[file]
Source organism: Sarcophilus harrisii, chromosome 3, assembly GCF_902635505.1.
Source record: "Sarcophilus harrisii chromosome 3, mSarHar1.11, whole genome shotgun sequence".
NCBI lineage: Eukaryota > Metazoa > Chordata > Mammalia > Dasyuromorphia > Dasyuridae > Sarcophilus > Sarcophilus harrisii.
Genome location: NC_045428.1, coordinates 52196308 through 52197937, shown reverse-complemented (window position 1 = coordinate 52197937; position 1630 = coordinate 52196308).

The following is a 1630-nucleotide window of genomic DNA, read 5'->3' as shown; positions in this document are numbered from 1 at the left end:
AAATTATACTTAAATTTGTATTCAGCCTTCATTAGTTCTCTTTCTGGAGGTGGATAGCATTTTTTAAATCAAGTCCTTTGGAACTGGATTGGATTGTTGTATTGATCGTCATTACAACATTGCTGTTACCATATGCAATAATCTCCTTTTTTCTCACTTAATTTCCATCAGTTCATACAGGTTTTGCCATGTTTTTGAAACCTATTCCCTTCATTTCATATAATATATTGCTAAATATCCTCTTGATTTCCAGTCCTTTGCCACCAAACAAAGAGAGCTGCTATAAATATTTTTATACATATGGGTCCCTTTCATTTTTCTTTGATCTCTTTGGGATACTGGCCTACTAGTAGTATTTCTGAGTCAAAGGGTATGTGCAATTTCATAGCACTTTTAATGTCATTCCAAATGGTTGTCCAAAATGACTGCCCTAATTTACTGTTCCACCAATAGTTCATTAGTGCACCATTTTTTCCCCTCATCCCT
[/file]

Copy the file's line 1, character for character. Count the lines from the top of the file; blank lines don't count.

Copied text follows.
Source organism: Sarcophilus harrisii, chromosome 3, assembly GCF_902635505.1.